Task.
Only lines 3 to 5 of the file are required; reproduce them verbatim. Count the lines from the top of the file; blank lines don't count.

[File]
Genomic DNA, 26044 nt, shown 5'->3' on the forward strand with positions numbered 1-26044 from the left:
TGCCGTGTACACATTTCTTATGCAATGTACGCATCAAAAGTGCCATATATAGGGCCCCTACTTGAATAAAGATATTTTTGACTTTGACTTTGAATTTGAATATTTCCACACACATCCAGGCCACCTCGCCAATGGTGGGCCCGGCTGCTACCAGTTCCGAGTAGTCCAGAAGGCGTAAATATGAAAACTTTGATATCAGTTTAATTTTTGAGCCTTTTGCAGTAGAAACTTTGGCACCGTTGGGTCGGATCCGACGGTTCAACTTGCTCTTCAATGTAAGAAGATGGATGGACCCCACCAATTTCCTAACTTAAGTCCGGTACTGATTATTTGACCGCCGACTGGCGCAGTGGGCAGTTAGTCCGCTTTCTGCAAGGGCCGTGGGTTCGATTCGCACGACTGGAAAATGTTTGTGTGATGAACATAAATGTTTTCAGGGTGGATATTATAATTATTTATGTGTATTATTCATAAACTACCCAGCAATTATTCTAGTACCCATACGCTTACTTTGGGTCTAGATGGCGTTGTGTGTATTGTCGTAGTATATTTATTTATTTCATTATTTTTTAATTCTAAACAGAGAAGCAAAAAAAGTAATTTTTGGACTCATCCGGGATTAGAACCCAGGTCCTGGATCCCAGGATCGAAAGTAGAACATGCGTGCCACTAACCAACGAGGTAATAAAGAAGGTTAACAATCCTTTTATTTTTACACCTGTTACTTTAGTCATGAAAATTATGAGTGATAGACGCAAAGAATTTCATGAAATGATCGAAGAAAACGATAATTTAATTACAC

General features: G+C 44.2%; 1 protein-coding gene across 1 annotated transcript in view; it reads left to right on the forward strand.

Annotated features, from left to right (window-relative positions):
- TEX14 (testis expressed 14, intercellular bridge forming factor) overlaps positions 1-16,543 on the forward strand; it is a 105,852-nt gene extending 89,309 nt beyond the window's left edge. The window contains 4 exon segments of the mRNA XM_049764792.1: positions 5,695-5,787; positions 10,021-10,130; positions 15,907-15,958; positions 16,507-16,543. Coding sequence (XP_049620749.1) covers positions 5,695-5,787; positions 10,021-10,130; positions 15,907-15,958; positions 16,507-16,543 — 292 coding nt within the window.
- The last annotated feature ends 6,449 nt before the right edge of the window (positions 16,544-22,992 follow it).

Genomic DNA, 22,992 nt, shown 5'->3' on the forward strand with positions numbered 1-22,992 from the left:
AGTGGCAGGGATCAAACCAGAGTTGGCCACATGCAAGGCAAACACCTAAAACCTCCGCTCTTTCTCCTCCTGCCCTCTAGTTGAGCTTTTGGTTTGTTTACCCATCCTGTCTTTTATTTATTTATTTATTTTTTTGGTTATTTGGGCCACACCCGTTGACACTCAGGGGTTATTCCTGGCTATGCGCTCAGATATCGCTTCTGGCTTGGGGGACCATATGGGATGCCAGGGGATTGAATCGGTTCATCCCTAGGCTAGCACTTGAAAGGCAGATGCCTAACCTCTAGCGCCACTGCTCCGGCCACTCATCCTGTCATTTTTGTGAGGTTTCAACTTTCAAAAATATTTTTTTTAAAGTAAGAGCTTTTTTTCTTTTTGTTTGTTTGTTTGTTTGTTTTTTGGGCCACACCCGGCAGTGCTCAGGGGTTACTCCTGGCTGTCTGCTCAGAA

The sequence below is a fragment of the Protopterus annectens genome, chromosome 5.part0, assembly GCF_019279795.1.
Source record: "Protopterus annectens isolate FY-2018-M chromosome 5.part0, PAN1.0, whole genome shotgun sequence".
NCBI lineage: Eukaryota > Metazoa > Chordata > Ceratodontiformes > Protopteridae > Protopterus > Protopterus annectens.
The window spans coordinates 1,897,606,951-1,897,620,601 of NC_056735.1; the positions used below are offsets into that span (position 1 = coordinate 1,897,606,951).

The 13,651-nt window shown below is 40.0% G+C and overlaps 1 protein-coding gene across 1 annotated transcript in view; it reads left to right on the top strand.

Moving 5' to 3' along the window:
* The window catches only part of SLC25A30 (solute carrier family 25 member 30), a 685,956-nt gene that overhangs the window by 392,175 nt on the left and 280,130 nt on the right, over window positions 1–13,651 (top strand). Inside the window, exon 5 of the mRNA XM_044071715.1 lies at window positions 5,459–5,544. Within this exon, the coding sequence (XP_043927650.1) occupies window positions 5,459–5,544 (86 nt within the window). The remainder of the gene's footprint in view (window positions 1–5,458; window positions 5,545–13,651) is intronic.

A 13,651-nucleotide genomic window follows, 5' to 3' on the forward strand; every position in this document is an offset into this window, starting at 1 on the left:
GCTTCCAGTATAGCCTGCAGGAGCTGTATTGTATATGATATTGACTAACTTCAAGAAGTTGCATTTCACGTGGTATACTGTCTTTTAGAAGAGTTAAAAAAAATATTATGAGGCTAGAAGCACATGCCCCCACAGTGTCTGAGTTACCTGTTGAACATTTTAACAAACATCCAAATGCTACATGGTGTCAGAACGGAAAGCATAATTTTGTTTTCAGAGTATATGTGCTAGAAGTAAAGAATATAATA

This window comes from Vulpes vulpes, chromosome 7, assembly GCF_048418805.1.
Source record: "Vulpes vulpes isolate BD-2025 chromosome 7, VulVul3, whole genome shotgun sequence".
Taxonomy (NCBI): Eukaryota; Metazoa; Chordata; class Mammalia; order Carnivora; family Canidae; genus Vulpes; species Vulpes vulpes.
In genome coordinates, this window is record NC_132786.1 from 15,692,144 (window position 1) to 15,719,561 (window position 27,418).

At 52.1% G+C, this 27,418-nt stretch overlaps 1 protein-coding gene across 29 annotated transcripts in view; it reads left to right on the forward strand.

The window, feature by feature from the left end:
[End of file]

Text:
General features: G+C 44.2%; 1 protein-coding gene across 1 annotated transcript in view; it reads left to right on the forward strand.

Annotated features, from left to right (window-relative positions):
- TEX14 (testis expressed 14, intercellular bridge forming factor) overlaps positions 1-16,543 on the forward strand; it is a 105,852-nt gene extending 89,309 nt beyond the window's left edge. The window contains 4 exon segments of the mRNA XM_049764792.1: positions 5,695-5,787; positions 10,021-10,130; positions 15,907-15,958; positions 16,507-16,543. Coding sequence (XP_049620749.1) covers positions 5,695-5,787; positions 10,021-10,130; positions 15,907-15,958; positions 16,507-16,543 — 292 coding nt within the window.